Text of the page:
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Originally posted by boymonkey74
Watch Man from earth.
Great film, don't want to spoil it but it is to do with the OP.
A History of God is a best-selling book by Karen Armstrong. It details the history of the three major monotheistic traditions: Judaism, Christianity and Islam. Also included in the book are Buddhism and Hinduism. The evolution of the idea of God is traced from its ancient roots in the Middle East up to the present day.
Considering Buddha was an atheist and Jesus said He was the Son of God I would venture to say no.
the Rabbis themselves did not
preach a lugubrious, ascetic, life-denying spirituality.
On the contrary, they insisted that Jews had a duty to keep well and happy. They frequently depict the Holy Spirit 'leaving' or 'abandoning' such
biblical characters as Jacob, David or Esther when they were sick or unhappy.  Sometimes they made them quote Psalm Twenty-two when
they felt the Spirit leave them: 'My God, my God, why have you deserted me?' This raises an interesting question about Jesus's mysterious cry
from the cross, when he quoted these words. The Rabbis taught that God did not want men and women to suffer.
There is no almighty God in Buddhism. There is no one to hand out rewards or punishments on a supposedly Judgement Day. Buddhism is strictly not a religion in the context of being a faith and worship owing allegiance to a supernatural being.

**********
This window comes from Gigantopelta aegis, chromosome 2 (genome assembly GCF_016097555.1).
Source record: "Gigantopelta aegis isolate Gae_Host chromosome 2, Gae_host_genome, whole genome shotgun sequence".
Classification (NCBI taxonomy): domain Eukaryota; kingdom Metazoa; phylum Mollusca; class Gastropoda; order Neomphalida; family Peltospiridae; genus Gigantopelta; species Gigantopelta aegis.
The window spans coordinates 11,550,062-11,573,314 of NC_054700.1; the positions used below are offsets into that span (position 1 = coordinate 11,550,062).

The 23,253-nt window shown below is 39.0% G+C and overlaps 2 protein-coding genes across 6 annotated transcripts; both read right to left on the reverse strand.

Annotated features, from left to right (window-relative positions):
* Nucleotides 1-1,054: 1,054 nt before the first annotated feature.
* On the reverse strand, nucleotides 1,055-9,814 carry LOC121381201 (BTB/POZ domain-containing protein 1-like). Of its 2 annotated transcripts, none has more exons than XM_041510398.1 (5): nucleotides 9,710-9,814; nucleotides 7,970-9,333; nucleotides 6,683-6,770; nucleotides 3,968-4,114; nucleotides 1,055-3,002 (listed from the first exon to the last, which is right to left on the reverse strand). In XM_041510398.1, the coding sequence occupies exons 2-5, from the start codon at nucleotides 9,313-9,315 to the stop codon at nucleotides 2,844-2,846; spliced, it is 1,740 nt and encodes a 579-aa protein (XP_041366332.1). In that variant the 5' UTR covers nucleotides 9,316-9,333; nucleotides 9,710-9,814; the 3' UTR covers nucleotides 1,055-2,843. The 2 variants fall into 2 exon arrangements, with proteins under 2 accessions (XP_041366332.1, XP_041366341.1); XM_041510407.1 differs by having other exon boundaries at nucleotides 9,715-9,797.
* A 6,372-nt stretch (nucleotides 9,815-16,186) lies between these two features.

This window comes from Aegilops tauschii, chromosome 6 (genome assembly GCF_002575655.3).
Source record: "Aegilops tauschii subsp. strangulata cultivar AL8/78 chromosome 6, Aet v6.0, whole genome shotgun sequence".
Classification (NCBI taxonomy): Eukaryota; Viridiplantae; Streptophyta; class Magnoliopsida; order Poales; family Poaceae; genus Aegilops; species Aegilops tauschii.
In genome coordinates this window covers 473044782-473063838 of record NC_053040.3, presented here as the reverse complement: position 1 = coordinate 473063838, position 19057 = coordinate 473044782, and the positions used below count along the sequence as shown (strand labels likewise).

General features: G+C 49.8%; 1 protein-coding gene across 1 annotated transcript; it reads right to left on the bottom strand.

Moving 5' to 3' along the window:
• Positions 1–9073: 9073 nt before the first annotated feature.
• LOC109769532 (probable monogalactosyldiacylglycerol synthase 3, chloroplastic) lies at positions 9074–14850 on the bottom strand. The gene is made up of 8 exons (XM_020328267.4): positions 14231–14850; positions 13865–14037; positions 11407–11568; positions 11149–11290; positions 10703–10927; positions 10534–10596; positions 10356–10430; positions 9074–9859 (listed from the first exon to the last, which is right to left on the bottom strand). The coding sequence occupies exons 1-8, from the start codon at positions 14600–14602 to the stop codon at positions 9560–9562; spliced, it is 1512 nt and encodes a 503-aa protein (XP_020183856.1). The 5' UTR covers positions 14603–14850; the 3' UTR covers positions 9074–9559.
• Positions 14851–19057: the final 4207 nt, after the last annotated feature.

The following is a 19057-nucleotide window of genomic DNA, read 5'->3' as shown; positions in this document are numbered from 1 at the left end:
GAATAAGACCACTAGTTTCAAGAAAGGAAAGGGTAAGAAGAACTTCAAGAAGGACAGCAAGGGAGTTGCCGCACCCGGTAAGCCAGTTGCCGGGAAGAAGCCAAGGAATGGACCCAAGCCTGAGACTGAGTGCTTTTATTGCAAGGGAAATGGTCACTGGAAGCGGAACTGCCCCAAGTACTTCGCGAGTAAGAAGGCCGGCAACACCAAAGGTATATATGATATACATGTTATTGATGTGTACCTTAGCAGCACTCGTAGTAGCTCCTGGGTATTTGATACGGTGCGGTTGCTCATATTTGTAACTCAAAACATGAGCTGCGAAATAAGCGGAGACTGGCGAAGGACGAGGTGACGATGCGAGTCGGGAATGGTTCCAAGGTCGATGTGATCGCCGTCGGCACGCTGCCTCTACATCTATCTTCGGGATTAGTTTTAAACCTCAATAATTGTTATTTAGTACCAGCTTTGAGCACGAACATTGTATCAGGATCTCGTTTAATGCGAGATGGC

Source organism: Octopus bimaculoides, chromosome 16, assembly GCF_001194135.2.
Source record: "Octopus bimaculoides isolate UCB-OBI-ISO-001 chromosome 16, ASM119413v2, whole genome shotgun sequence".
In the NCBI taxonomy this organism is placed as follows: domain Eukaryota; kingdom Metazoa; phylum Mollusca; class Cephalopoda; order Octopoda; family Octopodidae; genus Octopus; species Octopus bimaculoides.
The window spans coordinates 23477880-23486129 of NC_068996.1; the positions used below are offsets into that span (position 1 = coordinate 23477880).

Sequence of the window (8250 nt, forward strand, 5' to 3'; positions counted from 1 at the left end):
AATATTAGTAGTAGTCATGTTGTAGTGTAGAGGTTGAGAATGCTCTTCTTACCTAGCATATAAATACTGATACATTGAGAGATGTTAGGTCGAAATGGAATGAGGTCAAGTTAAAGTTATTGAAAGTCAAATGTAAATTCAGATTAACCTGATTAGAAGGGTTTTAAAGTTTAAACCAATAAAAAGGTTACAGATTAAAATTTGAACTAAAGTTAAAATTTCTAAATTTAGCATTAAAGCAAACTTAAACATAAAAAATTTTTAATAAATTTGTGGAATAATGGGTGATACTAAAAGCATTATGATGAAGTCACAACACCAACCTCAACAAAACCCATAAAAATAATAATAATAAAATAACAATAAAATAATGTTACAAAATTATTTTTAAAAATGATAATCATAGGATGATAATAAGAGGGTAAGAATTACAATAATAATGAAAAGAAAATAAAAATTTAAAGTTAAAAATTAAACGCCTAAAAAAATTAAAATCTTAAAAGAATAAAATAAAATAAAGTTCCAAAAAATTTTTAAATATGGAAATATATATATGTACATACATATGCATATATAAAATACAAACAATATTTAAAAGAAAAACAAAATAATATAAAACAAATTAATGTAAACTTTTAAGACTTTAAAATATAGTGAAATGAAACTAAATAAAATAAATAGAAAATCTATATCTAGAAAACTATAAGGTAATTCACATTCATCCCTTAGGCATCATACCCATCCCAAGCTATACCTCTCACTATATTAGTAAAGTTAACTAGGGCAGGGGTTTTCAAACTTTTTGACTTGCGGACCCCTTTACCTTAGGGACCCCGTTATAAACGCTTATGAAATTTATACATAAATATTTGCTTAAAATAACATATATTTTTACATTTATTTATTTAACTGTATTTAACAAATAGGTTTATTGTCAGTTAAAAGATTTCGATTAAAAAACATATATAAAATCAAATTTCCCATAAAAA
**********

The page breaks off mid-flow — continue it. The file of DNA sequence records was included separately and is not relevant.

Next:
At the outset, let me state that Buddhism is not atheistic as the term is ordinarily understood. It has certainly a God, the highest reality and truth, through which and in which this universe exists. However, the followers of Buddhism usually avoid the term God, for it savors so much of Christianity, whose spirit is not always exactly in accord with the Buddhist interpretation of religious experience. Again, Buddhism is not pantheistic in the sense that it identifies the universe with God.
On the other hand, the Buddhist God is absolute and transcendent; this world, being merely its manifestation, is necessarily fragmental and imperfect. To define more exactly the Buddhist notion of the highest being, it may be convenient to borrow the term very happily coined by a modern German scholar, "panentheism," according to which God is πᾶν καὶ ἕν (all and one) and more than the totality of existence.